All of those factors make JNJ a firm that investors shouldn't ignore.
Johnson & Johnson's business includes everything from consumer products like Band-Aid brand bandages to pharmaceuticals and medical devices. While that pharma exposure comes with the same concerns we're seeing at MRK and PFE, outsized consumer exposure dramatically reduces that risk. Right now, pharmaceuticals make up just over a third of JNJ's sales, versus more than 90% at Pfizer, for example.
That makes this firm a solid core income holding for investors searching out Dow Dogs for their portfolios.
I also featured Johnson & Johnson, one of the
is another name that should probably qualify for "prototypical blue-chip" status. This firm is involved in a bevy of heavy manufacturing segments, from making jet engines to wind turbines and medical equipment. It's also arguably the only way to get financial sector exposure in your Dogs of the Dow portfolio; with around 25% of GE's profits coming from its financial services arm, the company is uniquely positioned to offer investors instant diversification.
GE's industrial arm is still the most attractive part of the firm. While industrials took their knocks during the recession when clients got shy about acquiring capital-intense assets, GE is making up for lost time in 2012.
And investors have been taking note, making GE one of the
in the last quarter.
The firm's 3.4% dividend yield cements it in sixth place on the Dogs list.
As of the most recently reported quarter, General Electric is one of
Procter & Gamble
As one of the world's largest consumer products manufacturers,
Procter & Gable
is no stranger to Dow investors. But a 3.11% dividend yield gives this stock Dog status for 2012 -- and makes shares worth taking a second look at today.
Procter & Gamble owns some of the most well-known consumer brands out there, from Tide detergent to Charmin toilet paper to Gillette razors. That consumer non-cyclical exposure has been a big benefit for shareholders looking for defensive positioning during shaky market conditions. Because P&G's offerings are crucial for households, and customer stickiness relatively is high for most of its brands, the firm never saw the recessionary sales drops that Wall Street expected back in 2008 and 2009.
Now increasing international exposure is P&G's path to growth. As a burgeoning middle class in the emerging markets starts spending more on household goods, Procter is taking an increasing share of buyers' shopping baskets abroad. Lowered costs should be an important trend to watch in 2012.
Procter & Gamble, one of the
, is also one of
is one of the most innovative firms in the world when it comes to material sciences. The firm has its hands in everything from bulletproof vests to genetically modified agricultural products. By spreading its focus across disciplines and industries, the firm is able to avoid some of the cyclical nature of the chemical business -- exposure to commodities markets and biofuels should help to drive growth in the near-to-mid-term.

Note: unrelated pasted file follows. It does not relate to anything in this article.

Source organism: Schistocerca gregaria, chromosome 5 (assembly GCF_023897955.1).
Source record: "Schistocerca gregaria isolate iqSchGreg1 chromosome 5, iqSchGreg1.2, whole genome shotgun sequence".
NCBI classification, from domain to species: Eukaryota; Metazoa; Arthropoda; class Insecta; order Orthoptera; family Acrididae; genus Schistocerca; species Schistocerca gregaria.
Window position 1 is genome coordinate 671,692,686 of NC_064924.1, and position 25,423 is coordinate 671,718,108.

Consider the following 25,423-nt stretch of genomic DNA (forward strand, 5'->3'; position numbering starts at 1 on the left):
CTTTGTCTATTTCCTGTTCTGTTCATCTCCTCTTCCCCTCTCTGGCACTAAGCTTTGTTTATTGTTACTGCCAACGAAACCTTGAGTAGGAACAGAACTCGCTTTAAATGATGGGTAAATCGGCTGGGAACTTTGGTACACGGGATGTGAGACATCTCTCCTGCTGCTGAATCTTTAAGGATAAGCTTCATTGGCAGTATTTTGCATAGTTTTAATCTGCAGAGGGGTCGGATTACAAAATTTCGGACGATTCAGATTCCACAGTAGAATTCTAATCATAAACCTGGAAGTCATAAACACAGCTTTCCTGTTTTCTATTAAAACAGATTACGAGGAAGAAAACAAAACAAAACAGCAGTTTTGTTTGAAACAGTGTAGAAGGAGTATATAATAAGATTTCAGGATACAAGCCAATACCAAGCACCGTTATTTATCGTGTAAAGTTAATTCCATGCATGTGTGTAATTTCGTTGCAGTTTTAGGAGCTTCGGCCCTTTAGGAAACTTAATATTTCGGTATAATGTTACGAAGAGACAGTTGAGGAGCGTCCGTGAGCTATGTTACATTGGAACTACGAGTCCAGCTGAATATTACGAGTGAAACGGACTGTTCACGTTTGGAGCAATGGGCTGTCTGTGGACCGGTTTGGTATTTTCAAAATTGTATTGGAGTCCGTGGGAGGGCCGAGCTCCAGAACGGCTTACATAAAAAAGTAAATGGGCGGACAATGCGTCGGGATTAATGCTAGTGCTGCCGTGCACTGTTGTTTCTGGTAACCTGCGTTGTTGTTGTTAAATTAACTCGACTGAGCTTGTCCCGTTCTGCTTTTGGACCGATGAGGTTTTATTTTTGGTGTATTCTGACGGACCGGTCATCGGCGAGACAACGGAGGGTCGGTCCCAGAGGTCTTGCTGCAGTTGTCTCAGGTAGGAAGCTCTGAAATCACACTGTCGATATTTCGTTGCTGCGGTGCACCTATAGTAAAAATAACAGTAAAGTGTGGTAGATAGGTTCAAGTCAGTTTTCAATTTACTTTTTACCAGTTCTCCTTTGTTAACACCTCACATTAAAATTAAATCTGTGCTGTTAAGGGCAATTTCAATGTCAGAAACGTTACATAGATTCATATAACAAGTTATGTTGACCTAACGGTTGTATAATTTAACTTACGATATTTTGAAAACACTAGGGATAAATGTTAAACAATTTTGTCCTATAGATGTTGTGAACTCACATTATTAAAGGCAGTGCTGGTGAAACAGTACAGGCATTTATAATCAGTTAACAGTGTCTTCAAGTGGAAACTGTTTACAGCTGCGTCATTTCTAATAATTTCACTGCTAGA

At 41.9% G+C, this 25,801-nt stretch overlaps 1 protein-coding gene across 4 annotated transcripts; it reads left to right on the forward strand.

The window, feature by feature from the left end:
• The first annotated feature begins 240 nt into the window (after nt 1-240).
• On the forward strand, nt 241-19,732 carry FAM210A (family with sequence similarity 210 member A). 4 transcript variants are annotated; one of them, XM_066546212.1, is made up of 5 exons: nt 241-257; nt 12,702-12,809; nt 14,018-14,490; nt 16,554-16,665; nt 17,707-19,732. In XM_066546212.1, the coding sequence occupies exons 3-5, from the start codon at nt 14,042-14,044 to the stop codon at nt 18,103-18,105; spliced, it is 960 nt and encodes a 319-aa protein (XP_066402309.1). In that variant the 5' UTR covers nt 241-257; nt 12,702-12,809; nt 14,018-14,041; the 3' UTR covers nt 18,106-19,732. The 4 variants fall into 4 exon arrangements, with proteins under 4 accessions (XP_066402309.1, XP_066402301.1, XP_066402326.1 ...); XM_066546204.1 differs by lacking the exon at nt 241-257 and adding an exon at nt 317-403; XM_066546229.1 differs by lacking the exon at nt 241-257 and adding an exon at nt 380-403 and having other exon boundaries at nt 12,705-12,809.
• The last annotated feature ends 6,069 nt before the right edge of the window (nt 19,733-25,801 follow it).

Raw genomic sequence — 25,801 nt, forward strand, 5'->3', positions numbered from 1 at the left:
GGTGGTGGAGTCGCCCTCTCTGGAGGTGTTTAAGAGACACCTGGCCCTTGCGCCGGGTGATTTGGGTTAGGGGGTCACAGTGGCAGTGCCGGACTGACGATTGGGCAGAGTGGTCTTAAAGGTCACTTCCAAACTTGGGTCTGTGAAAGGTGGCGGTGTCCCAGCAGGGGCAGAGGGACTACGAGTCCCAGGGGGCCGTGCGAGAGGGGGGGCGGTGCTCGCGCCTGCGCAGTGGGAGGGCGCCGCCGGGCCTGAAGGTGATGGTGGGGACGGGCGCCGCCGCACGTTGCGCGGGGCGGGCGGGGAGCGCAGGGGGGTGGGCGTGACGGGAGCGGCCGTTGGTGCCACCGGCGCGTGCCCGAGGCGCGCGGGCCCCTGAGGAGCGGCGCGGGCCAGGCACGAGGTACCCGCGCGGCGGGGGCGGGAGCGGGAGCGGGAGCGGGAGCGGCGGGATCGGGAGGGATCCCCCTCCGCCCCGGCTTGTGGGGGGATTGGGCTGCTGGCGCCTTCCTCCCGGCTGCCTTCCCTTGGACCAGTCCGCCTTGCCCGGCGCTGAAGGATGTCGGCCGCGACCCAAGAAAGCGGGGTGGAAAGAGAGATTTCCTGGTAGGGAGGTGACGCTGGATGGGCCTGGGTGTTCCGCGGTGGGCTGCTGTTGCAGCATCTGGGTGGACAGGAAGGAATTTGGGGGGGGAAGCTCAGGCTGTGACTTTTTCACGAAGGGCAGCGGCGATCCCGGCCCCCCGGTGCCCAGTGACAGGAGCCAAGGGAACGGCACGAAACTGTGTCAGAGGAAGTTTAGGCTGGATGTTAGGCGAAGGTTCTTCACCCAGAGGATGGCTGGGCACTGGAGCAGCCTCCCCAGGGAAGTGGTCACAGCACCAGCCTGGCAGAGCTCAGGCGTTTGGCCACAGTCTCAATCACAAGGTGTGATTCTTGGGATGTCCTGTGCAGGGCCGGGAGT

DuPont lives and dies by its ability to develop and market new chemical and fiber offerings. By that standard, the firm has been immensely successful, churning out products that end-users demand. The firm's corporate culture (and the abundance of "lifers" working there) is a big part of fostering that innovation. R&D spending will continue to be a necessary factor for this firm to succeed long-term.
DuPont's 3.1% dividend payout gives it the number-eight Dog status right now.
I also featured DuPont, one of the
, in "
takes the No. 9 spot, with a dividend payout of 3.03%. Chevron has been minting cash in the last year and change, propelled in the last quarter or two by consistently high oil prices. Because Chevron is completely vertically integrated from its E&P operations all the way to selling gas at the pump, the firm is able to benefit disproportionately when crude prices flirt with triple digits.
Those sustained high prices could also make new projects economically viable in 2012. Investors will want to be sure that CVX doesn't sink too much capital into higher-cost wells.
Chevron is essentially a
, with net cash and investments that weighed in at $33.13 billion at last count. While it's challenging for Chevron to materially add to its massive capacity, rising oil prices should make finding high-return investments for that dry powder a whole lot easier in the months and years ahead.
I also featured Chevron, on of
, in "
Rounding out our list at number-ten is
, the $67 billion packaged food company that owns brands like Nabisco, Oscar Mayer, and Kool-Aid, in addition to its eponymous blue boxes of macaroni and cheese. While rising input costs are a major challenge for Kraft, the firm's scale means that it's better able to pass those costs onto retailers than those retailers can pass them onto consumers. That should help mitigate (but not completely erase) the margin squeeze that some investors are worried about in KFT.
A planned breakup of Kraft's businesses into their snack and grocery arms could potentially extract some value from Kraft's shares while maintaining an impressive dividend payout for investors. At the same time, an ongoing restructuring plan should help push more money from Kraft's sales down to its bottom line - with that same result of leaving more money for the firm's shareholders.
Kraft's dividend yield currently rings in at 3%, making it one of the
, as well as one of
To see these stocks in action, check out the
-- Written by Jonas Elmerraji in Baltimore.
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At the time of publication, author had no positions in stocks mentioned.
Jonas Elmerraji is the editor and portfolio manager of the Rhino Stock Report, a free investment advisory that returned 15% in 2008. He is a contributor to numerous financial outlets, including Forbes and Investopedia, and has been featured in Investor's Business Daily, in Consumer's Digest and on MSNBC.com.